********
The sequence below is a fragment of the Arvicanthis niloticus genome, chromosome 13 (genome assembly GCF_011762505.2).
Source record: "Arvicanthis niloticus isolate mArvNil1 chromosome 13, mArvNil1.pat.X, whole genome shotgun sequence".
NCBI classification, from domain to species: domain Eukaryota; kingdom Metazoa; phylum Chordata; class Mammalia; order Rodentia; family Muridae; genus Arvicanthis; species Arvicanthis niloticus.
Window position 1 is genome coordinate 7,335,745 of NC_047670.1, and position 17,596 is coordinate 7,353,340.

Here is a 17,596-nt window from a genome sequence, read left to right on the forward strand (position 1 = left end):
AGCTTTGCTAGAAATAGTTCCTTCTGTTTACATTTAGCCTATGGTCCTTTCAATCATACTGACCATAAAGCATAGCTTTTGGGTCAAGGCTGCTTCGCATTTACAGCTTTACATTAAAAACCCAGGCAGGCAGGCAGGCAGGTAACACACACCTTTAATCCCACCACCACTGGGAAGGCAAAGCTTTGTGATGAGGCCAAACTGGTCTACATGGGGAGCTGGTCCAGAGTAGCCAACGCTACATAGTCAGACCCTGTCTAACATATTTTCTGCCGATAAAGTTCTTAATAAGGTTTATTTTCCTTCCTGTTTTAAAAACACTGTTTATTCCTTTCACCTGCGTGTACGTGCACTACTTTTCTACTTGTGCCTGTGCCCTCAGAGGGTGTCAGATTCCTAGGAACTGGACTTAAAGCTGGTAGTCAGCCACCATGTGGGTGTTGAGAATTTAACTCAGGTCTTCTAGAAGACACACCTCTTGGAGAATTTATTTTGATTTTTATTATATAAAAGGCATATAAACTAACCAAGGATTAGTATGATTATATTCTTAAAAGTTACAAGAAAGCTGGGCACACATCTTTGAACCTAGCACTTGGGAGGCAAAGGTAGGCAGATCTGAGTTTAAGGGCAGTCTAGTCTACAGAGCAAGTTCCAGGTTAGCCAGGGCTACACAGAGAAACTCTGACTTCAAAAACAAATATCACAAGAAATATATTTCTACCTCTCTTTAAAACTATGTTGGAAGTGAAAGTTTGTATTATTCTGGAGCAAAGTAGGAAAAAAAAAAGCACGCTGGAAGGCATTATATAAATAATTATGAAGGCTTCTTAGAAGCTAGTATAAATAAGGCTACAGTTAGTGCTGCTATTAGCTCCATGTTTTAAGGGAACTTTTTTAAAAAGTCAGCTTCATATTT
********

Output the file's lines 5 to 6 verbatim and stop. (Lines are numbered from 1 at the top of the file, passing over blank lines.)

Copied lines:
Here is a 17,596-nt window from a genome sequence, read left to right on the forward strand (position 1 = left end):
AGCTTTGCTAGAAATAGTTCCTTCTGTTTACATTTAGCCTATGGTCCTTTCAATCATACTGACCATAAAGCATAGCTTTTGGGTCAAGGCTGCTTCGCATTTACAGCTTTACATTAAAAACCCAGGCAGGCAGGCAGGCAGGTAACACACACCTTTAATCCCACCACCACTGGGAAGGCAAAGCTTTGTGATGAGGCCAAACTGGTCTACATGGGGAGCTGGTCCAGAGTAGCCAACGCTACATAGTCAGACCCTGTCTAACATATTTTCTGCCGATAAAGTTCTTAATAAGGTTTATTTTCCTTCCTGTTTTAAAAACACTGTTTATTCCTTTCACCTGCGTGTACGTGCACTACTTTTCTACTTGTGCCTGTGCCCTCAGAGGGTGTCAGATTCCTAGGAACTGGACTTAAAGCTGGTAGTCAGCCACCATGTGGGTGTTGAGAATTTAACTCAGGTCTTCTAGAAGACACACCTCTTGGAGAATTTATTTTGATTTTTATTATATAAAAGGCATATAAACTAACCAAGGATTAGTATGATTATATTCTTAAAAGTTACAAGAAAGCTGGGCACACATCTTTGAACCTAGCACTTGGGAGGCAAAGGTAGGCAGATCTGAGTTTAAGGGCAGTCTAGTCTACAGAGCAAGTTCCAGGTTAGCCAGGGCTACACAGAGAAACTCTGACTTCAAAAACAAATATCACAAGAAATATATTTCTACCTCTCTTTAAAACTATGTTGGAAGTGAAAGTTTGTATTATTCTGGAGCAAAGTAGGAAAAAAAAAAGCACGCTGGAAGGCATTATATAAATAATTATGAAGGCTTCTTAGAAGCTAGTATAAATAAGGCTACAGTTAGTGCTGCTATTAGCTCCATGTTTTAAGGGAACTTTTTTAAAAAGTCAGCTTCATATTT